• The Secretary of the Interior's Standards and Guidelines for Archeology and Historic Preservation,
  • Preservation Planning and Guidelines for Preservation Planning,
  • Identification and Guidelines for Identification,
  • Evaluation and Guidelines for Evaluation,
  • Treatment of Historic Properties, and
  • Rehabilitation.

They are available from each state's historical society and also from the on-line bookshop at <http://www.nps.gov/>.

Building Identification

An important tool in historic preservation efforts consists of community members, in this case property owners. The building determined by a committee of the St. Elmo Property Owners Association to be in greatest need of restoration was the town hall (Figure 1). The town hall was built in 1881 and 1885 as a multipurpose structure. In the rear of the building is a small jail. A bell tower is the dominant feature of the building, used to signal important events or emergencies.

A twin door with a double-paned window above the transom marks the entrance. The symmetrical front facade features a tall window on either side of the door. The pediment and face of the building are covered with horizontal siding painted white, while the sides of the building are covered with roughcut lumber assembled vertically and untreated. A small porch with a railing of aspen poles juts out toward the street.

Figure 1.
Exterior of the Town Hall, with the Fire Tool Storage Building and Barn on the Left, and the Stark Duplex on the Right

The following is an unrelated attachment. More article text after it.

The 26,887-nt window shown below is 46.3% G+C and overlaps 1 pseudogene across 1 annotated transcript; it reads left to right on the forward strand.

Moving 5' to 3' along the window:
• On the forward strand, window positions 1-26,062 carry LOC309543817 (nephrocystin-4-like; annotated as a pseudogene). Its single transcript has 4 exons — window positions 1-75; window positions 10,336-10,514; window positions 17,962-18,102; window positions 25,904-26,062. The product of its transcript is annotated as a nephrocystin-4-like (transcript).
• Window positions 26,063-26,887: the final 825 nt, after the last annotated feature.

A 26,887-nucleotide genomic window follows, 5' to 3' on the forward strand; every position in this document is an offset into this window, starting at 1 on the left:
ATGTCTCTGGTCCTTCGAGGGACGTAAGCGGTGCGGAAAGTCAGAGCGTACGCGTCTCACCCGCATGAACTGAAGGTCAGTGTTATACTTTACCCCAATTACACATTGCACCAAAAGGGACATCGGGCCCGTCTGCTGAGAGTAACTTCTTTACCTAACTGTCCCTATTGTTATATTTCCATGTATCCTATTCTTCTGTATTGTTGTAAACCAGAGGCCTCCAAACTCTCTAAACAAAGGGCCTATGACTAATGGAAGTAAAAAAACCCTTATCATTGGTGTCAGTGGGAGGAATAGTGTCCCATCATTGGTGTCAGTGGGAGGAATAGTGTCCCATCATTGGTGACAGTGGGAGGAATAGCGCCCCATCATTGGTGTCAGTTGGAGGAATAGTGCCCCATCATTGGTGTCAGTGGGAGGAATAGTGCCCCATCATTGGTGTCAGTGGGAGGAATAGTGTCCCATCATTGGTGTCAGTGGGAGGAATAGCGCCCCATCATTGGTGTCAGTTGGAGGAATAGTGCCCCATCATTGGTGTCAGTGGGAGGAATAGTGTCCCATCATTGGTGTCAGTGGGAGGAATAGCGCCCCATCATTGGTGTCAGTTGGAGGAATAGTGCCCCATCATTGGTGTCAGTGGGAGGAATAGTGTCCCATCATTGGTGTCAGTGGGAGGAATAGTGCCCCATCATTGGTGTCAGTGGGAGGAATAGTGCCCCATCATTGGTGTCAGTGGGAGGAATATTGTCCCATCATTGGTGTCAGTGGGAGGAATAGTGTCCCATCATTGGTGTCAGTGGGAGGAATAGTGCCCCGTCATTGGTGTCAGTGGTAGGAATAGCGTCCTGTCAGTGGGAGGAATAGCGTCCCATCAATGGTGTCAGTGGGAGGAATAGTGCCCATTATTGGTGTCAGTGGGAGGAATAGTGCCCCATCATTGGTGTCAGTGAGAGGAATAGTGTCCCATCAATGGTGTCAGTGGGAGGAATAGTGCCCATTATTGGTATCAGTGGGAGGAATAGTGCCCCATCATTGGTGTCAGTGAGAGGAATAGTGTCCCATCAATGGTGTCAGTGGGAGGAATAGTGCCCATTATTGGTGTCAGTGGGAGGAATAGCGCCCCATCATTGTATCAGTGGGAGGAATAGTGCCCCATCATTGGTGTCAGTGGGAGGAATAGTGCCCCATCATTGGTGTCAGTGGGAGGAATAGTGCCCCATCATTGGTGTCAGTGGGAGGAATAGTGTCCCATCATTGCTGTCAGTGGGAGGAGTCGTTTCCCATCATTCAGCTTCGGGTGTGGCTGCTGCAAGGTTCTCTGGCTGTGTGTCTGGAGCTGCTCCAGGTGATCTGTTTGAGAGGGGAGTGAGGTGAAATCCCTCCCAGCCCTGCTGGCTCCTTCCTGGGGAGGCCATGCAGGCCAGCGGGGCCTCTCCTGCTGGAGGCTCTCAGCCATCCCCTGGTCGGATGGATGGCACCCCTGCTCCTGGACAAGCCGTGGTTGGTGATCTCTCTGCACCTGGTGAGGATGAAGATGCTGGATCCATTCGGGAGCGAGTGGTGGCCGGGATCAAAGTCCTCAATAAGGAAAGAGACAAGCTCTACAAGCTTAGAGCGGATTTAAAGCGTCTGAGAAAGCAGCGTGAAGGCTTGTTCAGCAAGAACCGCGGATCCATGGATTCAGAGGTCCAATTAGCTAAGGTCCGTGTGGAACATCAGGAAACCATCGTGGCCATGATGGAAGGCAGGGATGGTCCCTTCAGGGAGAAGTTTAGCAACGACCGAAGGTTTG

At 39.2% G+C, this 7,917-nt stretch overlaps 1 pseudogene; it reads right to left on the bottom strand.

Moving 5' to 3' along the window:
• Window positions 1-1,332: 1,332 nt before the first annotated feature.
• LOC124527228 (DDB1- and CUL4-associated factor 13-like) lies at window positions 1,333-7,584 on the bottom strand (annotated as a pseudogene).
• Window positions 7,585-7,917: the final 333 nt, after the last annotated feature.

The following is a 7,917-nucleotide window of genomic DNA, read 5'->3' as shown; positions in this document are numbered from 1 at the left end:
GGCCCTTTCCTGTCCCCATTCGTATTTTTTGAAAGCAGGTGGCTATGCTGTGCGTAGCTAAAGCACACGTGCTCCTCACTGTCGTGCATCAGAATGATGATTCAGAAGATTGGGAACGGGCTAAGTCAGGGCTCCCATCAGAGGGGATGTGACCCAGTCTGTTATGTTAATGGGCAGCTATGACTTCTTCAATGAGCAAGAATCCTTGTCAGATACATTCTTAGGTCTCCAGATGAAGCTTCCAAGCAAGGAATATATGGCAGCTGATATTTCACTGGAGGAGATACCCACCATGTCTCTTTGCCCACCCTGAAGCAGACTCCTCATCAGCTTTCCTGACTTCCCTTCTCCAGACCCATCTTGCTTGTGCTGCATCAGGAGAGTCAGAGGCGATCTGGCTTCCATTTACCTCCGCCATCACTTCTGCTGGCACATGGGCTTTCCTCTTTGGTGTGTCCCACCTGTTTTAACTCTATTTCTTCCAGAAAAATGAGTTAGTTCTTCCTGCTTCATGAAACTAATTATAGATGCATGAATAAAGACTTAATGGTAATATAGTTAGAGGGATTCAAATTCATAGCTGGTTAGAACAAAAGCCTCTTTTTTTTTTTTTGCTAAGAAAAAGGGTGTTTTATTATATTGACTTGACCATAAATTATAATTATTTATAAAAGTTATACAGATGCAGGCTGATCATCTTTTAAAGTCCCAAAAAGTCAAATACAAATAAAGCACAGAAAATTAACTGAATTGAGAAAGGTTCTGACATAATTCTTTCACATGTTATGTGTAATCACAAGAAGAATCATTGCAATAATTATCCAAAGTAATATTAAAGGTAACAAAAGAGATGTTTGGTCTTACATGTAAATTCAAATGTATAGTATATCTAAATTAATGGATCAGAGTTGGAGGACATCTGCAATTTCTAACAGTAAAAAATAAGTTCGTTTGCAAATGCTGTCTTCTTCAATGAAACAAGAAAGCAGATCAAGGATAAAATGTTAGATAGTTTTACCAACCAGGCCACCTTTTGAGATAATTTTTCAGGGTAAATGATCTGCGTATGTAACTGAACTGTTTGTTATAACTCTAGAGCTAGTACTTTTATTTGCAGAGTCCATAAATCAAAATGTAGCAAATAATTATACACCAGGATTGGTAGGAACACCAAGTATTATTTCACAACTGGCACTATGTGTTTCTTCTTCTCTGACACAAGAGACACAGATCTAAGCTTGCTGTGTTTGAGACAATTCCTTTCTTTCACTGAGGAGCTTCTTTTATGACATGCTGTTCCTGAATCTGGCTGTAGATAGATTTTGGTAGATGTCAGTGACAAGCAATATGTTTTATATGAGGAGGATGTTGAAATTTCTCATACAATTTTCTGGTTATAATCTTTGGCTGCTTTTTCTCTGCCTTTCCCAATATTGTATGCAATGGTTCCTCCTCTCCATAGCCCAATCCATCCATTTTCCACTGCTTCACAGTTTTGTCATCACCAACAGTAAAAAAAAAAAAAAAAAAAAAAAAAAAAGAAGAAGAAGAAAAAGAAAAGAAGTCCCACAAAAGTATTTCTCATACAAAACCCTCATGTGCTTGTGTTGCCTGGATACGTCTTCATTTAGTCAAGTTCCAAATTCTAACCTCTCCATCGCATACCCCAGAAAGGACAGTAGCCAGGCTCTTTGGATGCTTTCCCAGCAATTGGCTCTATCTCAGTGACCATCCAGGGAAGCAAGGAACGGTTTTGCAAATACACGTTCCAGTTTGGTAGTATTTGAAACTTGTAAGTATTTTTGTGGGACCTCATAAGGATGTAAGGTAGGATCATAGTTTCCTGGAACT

St. Elmo town hall, built in the 1880s.


The first outcome of this project was the publication of a book, St. Elmo: Building a Mining Camp on Colorado's Continental Divide (Tremblay & Bamford, 2001). A grant was obtained that allowed for copies of the book to be donated to the community. They are sold to tourists inside the town hall (Figure 2). Besides providing visitors with important information about the town, proceeds from the book were used as the required matching funds for a preservation grant proposal.

Figure 2.
Inside the Town Hall, Which Now Serves as a Museum. The Jail Is in the Background.

The St. Elmo town hall now serves as museum for town history.

As in many small communities, there are no residents with grant writing experience; thus, the housing specialist assisted members of the St. Elmo Property Owners Association in writing the proposal. Funding was obtained in spring 2002, providing the final tool to restore the town hall. Restoration work is now underway.


St. Elmo is emerging as a resort community, with tourists coming to view the historical buildings. The town was designated as a National Historic District in 1979 (Colorado Historic Preservation Office, 1979). However, there exists competition to attract tourists from nearby established Victorian towns and ski resorts. Restoring historical buildings and providing a book for visitors can help in this competition.

Future plans include restoration of additional buildings with help from Cooperative Extension to provide the public an opportunity to observe a historically significant mining town. The tools of National Park Service publications, involvement by community members, a book to produce matching funds, and a grant were crucial in this project.


Bailey, S.H. (1985). The charisma of Chalk Creek. Buena Vista, CO: Bailey.

Bamford, L.V., & Tremblay, K.R., Jr. (2000). St. Elmo: The little mining camp that tried. Colorado Heritage (Spring), 2-18.

Colorado Historic Preservation Office. (1979). Register of St. Elmo buildings. Denver, CO: Colorado Historical Society.

McTavish, D.G., & Loether, H.J. (2002). Social research: An evolving process. Boston: Allyn and Bacon.

Southworth, D. (1997). Colorado mining camps. Denver, CO: Wild Horse Publishing.

Tremblay, K.R., Jr., & Bamford, L.V. (2001). St. Elmo: Building a mining camp on Colorado's continental divide. Loveland, CO: Architecture Research Press.